I used a single image and then copied it a couple of times, using different exposure settings. I then combined all those images into HDR. The reason for this is because I did not bracket my original shots (which I should probably do more often, for when I want to use HDR), and because I handheld the camera. The fence at Upper Inspiration Point is just a little too tall for me to stand on tiptoe with my tripod, trying to look through the viewfinder. There was a tall guy standing next to me with his tall tripod, and he didn’t have any problems. I did. So, instead, I handheld the camera and used the “burst method” of holding down on the shutter button for several clicks. I knew out of all those shots, at least one of them would be nice and sharp. The caveat with the burst method is that it takes up space on the memory cards, so I always bring lots of extras with me, in varying sizes of 16GB to 128GB.
Waiting for sunrise on the North Rim of Grand Canyon National Park, Arizona
In an article I wrote for future publication in the National Parks Traveler, I mention HDR, what it is, and what it produces. I had to create an example, so I used the free download of Photomatix. I’ve used Photomatix before, pretty much with all the computers I’ve ever owned. Of course, I didn’t have it on this laptop I’m currently using, so I bought it and downloaded it in order to not have their watermark show up on the finished product. While I am not a huge fan of HDR, I will admit it can produce some very nice results, if the hand wielding the preset controls is judicious with the edits. Most of the time, though, I see more overdone HDR images than nice, naturalistic HDR images. Practice makes perfect, in everything including working with HDR, so I’ll be working on this aspect of photography a little more, hence today’s example.
The beginning of sunrise at Upper Inspiration Point in Bryce Canyon National Park, Utah
It’s the dawn of a new weekend, folks. What are your plans? Eventually, mine will include a trip up to Mount Rainier, but for *this* weekend, my plans are to help around the house with some rebuilding while feeling thankful that I have an intact home, electricity and that I’m not surrounded by the aftermath of a hurricane.
The weather is beginning to feel more like fall, here in Central Washington. It’s 46 degrees F this morning! Soon, the leaves will begin to change color. I’m loving it.
As for the photo, this shot was captured handheld. Usually, I’d have a tripod with me for sunrise images, but on this morning, I just didn’t feel like lugging a heavy tripod up a steep trail to reach Upper Inspiration Point. Instead, I used my hiking pole to help me get up to this view area, then set the camera’s ISO to 320, the aperture to 7.1 and the shutter speed to 1/30 and used the burst method of holding down the shutter button to get several shots. 320 is not a very high ISO for a handheld shot in low light, so I was surprised, myself, that the photo turned out well. I did have to do a little post-process lightening to bring out the geologic structures below the horizon, and I also applied some noise (grain) removal to the shot. Because I was using the 24-70mm lens, there was no image stabilization I could apply. While this speaks well for just handholding a camera, I still am a strong adherent of using a tripod under most circumstances – particularly since there are some techniques that require a tripod (like time-lapse photos and slow shutter speed images for silky water or surreal clouds or most low-light situations, really).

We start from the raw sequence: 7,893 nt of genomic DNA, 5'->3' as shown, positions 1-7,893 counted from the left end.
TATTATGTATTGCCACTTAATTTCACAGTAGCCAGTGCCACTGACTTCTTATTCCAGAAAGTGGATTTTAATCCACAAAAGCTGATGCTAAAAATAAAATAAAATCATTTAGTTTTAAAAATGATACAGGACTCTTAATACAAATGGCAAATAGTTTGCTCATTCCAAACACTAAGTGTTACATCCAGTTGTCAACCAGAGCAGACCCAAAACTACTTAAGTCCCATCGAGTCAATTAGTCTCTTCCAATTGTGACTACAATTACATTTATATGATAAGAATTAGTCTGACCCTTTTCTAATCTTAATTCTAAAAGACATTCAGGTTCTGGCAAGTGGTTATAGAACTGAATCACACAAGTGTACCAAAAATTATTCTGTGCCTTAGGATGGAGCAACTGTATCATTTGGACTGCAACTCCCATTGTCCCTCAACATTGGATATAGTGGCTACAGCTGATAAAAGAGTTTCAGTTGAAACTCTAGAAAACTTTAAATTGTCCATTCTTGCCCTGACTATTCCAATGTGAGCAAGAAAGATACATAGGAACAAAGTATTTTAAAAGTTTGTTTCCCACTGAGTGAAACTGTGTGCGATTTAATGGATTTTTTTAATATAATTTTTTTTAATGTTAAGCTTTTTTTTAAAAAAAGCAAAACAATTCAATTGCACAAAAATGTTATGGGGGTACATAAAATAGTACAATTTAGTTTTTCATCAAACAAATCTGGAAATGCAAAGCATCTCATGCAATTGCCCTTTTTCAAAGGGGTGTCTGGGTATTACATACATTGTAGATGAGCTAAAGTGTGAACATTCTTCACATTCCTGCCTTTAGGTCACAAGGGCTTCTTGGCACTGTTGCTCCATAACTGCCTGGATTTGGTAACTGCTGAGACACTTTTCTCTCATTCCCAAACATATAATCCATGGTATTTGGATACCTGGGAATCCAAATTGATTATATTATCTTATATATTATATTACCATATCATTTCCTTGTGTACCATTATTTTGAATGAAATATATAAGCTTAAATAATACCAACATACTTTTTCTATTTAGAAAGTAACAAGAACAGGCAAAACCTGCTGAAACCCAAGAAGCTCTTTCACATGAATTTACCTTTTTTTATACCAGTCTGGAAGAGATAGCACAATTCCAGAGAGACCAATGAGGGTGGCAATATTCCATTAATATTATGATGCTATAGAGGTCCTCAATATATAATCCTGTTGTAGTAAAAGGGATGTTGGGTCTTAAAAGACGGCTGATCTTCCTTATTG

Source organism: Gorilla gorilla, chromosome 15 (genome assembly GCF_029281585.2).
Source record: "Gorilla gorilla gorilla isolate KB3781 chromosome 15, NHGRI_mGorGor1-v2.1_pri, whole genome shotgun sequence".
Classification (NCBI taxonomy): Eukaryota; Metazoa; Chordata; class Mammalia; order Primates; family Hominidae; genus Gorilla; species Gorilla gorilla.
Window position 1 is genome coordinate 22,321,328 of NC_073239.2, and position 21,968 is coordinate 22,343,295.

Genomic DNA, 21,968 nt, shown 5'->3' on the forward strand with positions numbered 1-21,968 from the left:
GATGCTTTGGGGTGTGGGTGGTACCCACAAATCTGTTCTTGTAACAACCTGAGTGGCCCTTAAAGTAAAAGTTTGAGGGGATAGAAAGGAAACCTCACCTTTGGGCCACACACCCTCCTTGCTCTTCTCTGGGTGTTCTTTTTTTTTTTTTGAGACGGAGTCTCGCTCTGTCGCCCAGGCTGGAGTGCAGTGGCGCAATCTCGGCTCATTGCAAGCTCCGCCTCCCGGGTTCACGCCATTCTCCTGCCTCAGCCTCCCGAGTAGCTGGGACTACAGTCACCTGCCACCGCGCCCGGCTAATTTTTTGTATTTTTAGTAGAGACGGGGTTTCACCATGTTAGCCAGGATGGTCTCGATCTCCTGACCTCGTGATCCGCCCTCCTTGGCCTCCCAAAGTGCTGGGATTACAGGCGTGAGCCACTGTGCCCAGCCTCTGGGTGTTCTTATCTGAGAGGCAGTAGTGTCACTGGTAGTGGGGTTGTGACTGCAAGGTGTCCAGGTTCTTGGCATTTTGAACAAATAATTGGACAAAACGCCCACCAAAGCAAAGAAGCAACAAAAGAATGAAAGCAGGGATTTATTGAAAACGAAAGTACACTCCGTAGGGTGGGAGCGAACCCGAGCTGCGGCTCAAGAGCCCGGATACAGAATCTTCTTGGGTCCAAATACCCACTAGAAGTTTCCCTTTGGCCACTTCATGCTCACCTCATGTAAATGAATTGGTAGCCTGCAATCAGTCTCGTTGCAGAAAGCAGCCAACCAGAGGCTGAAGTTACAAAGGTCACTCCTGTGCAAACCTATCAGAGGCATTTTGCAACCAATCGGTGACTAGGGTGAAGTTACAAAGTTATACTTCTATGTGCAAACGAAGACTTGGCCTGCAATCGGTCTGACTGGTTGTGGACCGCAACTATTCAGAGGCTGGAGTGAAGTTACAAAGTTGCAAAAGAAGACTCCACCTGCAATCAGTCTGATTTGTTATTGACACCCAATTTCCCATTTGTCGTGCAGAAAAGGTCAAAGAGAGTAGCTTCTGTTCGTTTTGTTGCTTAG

Layers of sunset colors, patterns and textures at Sunset Point in Bryce National Park, Utah
Back in April, the National Parks Traveler published my latest photography article, which dealt with finding color, pattern and texture in your national park images. In the article, I described several techniques I always use when highlighting one or all three of these properties in my photos. If you want to know more about those techniques, click on the photo above to be taken to the article.
Note: The image above was captured with a Canon 5DSR and 24-70mm f2.8 lens at Sunset Point this past April, 2018
Comments Off on Capturing Color, Pattern and Texture in your Images
My unwavering goal in life is to eventually move out of southeast Texas and back to Washington State to live close to my sister and her family. With that in mind and because it feels like I am actually doing something toward that goal, I have donated lots of clothing and other items to the local hospice thrift shop and boxed up (and continue to box up) items in my apartment that I don’t use much but don’t wish to part with at this point in time. Over the 4-day Thanksgiving holiday, I managed to move most of the boxes off of my apartment’s spare bedroom floor and into the spare storage closet, leaving enough room in said spare bedroom for a tiny studio, complete with 2 studio lights & umbrellas, black bedspread backdrop and a black covered table. So tickled was I with this setup that I decided to take a break from housework for the weekend and have some fun with glass and Christmas lights.
I used my Induro tripod and Canon 5DS and Canon 24-70mm f2.8L II lens, ultimately switching over to the Canon 50mm f1.2L lens. ISO for all of the photos you see was 100 and aperture was f11. I played around with the shutter speeds, ranging from 1/6 of a second to 30 seconds. For the plain glass images, I used my two studio lights. For the glass with Christmas lights images, all lights were turned off.
Comments Off on My New Little Mini-Studio and Fun with the Christmas Lights
All images on these posts are the exclusive property of Rebecca L. Latson and Where The Trails Take You Photography. Please respect my copyright and do not use these images on Pinterest, Facebook, Tumblr, Instagram, Snapchat or any other business, personal or social website, blog site, or other media without my written permission. Thank you.
You can reach me at email@example.com
You must be logged in to post a comment.